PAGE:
The outer case of my chamber is acrylic not styrofoam.....the only foam in contact with the atmosphere is the edge of the gasket on the lid seal and that is a dense rubberized material.
I've measured gas loss, the air in my system is always at a very slight positive pressure, enough to inflate but not stretch the bag, under those conditions it looses in the vicinity of 1 liter of gas a day.
I understand with Helium that rate will be accelerated, but if I use bottled nitrogen as I plan the rate will be identical to air and quite within acceptable limits.....a 10 liter bottle of nitrogen at 300 bar will, I think, contain 3000 liters of Nitrogen at normal atmospheric pressure.......or over 8 years worth!!!.......actually as the gas mix will be in the region of 80% isobutane and 20% nitrogen the nitrogen will last 5X that or 40 years!!!
I'm more concerned about the loss of isobutane, not because of the cost of replacement, a 960 gram canister would last about 1.5 years and costs under £5.....but because of the safety aspect.
I'd be losing about 800cc per day.....I think that is very minimal and would easily be dispersed by natural ventilation.....but I'm also aware it is denser than air and will tend to pool at low points.....I'll probably put a battery operated gas detector under the floorboards in the vicinity of the unit to monitor that.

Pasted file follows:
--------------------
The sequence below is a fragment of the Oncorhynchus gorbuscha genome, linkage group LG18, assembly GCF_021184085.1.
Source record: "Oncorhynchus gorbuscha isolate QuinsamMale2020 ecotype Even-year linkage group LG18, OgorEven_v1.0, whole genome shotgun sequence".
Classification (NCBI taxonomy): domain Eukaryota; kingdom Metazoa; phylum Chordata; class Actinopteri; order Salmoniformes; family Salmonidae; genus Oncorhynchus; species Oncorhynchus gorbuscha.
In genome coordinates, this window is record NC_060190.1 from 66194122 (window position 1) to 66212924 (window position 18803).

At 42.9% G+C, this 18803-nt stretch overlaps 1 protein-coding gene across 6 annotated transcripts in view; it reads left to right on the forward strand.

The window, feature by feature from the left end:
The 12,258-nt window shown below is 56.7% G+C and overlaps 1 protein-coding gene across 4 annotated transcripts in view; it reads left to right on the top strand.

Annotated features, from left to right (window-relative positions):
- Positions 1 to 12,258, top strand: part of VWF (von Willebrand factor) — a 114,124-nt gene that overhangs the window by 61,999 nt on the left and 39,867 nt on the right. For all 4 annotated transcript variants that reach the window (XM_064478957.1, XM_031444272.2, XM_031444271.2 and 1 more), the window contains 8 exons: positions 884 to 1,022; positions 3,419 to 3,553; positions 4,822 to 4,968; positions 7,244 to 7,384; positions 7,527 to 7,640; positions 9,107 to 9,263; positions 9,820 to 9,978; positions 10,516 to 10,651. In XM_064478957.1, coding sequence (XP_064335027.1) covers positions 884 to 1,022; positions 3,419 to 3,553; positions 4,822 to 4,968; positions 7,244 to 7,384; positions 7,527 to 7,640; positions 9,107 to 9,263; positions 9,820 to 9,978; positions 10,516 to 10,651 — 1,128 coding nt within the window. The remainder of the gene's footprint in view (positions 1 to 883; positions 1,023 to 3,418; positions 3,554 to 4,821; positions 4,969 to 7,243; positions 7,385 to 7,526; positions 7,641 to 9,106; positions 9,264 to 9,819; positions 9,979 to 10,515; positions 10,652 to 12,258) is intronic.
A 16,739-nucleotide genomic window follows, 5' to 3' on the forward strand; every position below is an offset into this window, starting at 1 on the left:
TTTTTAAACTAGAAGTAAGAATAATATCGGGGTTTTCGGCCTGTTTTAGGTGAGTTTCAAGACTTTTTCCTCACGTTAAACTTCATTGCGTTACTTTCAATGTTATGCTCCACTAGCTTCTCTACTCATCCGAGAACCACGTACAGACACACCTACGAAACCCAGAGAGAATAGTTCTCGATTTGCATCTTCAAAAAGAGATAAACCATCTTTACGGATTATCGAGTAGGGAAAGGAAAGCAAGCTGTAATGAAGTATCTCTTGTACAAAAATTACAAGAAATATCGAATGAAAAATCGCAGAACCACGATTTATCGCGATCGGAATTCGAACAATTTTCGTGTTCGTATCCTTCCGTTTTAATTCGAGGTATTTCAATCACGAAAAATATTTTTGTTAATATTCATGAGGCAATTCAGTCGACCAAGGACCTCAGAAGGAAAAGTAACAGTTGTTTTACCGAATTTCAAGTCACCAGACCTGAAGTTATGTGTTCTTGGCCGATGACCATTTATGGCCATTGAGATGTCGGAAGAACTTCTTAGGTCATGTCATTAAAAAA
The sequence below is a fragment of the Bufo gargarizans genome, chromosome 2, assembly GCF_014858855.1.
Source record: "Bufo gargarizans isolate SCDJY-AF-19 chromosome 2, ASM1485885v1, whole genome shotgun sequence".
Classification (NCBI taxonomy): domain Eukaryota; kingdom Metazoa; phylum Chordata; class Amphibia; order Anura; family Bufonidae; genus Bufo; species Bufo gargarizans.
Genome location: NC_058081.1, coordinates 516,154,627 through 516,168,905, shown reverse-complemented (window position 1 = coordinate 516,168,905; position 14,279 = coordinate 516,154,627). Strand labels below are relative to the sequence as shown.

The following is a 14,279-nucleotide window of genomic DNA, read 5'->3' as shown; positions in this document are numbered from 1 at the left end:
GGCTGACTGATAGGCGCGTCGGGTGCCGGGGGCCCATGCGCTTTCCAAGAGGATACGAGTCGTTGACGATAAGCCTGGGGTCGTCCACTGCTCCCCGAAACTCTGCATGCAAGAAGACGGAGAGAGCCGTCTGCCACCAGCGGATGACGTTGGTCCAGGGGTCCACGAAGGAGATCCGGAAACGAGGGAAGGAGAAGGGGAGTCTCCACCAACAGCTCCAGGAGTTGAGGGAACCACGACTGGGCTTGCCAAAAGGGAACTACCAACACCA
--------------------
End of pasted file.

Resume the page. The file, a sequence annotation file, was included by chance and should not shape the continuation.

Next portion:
I'm not too concerned about the flammable nature of isobutane inside the chamber......it's only flammable in air at concentrations of 2 - 10% so at 80% it would not be flammable even if I just used it and air in the chamber.
But I'm concerned that as it is denser than air it would settle to the bottom of the chamber and the air to the top and at some point as you progress from the bottom to the top you would have a point where concentrations were flammable.
Also if I used air as a background gas then as the isobutane was liquifing as the chamber temp dropped again there may be a point where gaseous isobutane entered the flammable concentration region.
So it is essential that I use an inert background gas which bottled nitrogen (oxygen free) will be.
PS an external rad and direct water cooling of the components would be a good idea in cooler climates for winter use and even in the UK may give temps close to what I'm getting atm with my air cooling.....but you would still have to remove heat from the chamber produced by other non water cooled components and so would need two radiators one inside the chamber and one outside......but if all my plans come to naught and I end up using an internal water loop I could well run a loop to an additional outside rad to allow for that, could just use valves to isolate the external rad when I want to the air con unit.
But ultimately I'm hoping I will get mega low temps using my liquid gas idea...even better than using a water loop.....ideally I'd like to use a gas other than isobutane....a non flammable one, and if it had a lower boiling point, closer to the to the operating temp of the chamber.....perhaps -15c to -20c that would be better again....but I can't find one.....so if anyone has any thoughts on that I'd be grateful.
Edited by technogiant - 10/28/12 at 2:10am